- Get the textbook you will use for class or if you can't ask and figure that out, use Baugh's A New Testament Greek Primer Can't use an old edition of Baugh's work because the updates are key. Stick with the latest edition - the 3rd edition as of today.
    - If using Baugh's book, work up to at least Chapter 9 "2nd Aorist". Or in another book, work up to the "2nd Aorists" before class. Get really good at everything up to this point. "2nd Aorist" are really hard, so make sure you are an expert on everything up to them before you start seminary. Do the problems again and again and write your answers in a notebook so you don't mark up the original book. You will need to repeat the exercises many times before you will be good.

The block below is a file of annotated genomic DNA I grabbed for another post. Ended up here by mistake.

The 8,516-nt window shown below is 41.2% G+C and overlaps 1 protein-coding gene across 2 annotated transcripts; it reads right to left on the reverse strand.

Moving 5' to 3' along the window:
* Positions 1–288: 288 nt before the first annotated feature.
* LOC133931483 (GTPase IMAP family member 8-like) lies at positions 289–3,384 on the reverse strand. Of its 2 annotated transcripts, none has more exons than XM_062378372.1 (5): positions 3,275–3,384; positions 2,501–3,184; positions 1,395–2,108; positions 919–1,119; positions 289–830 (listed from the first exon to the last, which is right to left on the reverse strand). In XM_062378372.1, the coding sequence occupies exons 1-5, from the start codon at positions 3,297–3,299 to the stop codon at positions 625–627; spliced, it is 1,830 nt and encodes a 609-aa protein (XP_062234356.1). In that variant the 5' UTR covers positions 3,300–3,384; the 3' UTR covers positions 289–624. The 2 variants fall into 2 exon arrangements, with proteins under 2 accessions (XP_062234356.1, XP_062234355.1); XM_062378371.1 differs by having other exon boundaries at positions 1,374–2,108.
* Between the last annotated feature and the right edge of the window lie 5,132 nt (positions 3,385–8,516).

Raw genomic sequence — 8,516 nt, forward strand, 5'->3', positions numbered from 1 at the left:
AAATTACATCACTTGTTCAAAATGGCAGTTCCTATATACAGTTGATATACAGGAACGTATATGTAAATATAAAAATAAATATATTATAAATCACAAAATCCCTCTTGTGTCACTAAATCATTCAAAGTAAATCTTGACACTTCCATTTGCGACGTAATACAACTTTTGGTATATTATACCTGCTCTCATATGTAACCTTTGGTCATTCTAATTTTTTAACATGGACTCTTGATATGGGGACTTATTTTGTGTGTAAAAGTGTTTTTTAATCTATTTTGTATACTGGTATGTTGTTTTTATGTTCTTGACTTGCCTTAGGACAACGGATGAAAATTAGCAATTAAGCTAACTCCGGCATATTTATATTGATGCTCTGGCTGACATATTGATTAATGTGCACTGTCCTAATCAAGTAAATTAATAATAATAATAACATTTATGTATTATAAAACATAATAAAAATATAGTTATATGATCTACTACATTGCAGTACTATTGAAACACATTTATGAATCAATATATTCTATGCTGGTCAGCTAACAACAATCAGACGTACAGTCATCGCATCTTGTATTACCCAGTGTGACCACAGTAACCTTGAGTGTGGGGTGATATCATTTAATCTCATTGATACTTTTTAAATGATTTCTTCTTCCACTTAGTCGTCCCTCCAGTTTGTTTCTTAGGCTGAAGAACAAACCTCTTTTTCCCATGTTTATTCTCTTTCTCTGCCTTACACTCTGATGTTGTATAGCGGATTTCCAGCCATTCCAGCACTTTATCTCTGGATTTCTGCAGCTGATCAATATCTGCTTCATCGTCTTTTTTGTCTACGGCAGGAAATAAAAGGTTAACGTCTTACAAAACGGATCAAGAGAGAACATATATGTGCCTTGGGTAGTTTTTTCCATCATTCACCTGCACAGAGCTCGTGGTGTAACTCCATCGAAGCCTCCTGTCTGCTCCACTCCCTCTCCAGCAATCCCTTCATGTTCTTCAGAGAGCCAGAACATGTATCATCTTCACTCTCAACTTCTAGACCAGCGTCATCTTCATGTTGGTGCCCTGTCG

- Make sure you memorize all the paradigms up to including 2nd Aorists like the back of your hand. I know if feels impossible. But just keep doing them. Again and again. 50-200 times each or more. Not kidding. Take the Present Active Indicative paradigm and just write it in a notebook about 20 times in a row - non-stop. Bust through it in 10 minutes. Time yourself! Countdown timer! Don't let yourself float away. Stay focused! Now that it's "cemented" in your head and you can do it in your sleep, do this with the Present Deponents. 20 times. Now do it with the Imperfects. 20 times. Do you still remember the Present Actives? No, probably not!!! So go back and do them again. 10 more times. Do you still remember the Deponents? Nope. Not anymore! Do them again, 10 more times. Make sure you have all 3 in your head. Can you repeat all 3 in 2-5 minutes without error? Okay, good. Now go add another paradigm. Always checking to see if something fell out of your head. Just keep cramming and cramming. Remember, conquer it!!! Don't let Greek defeat you! You're the next "John Piper" or whoever, remember? You want the honor of mastering God's Word and teaching his people. Mastering Greek is step 1. Conquer it! :)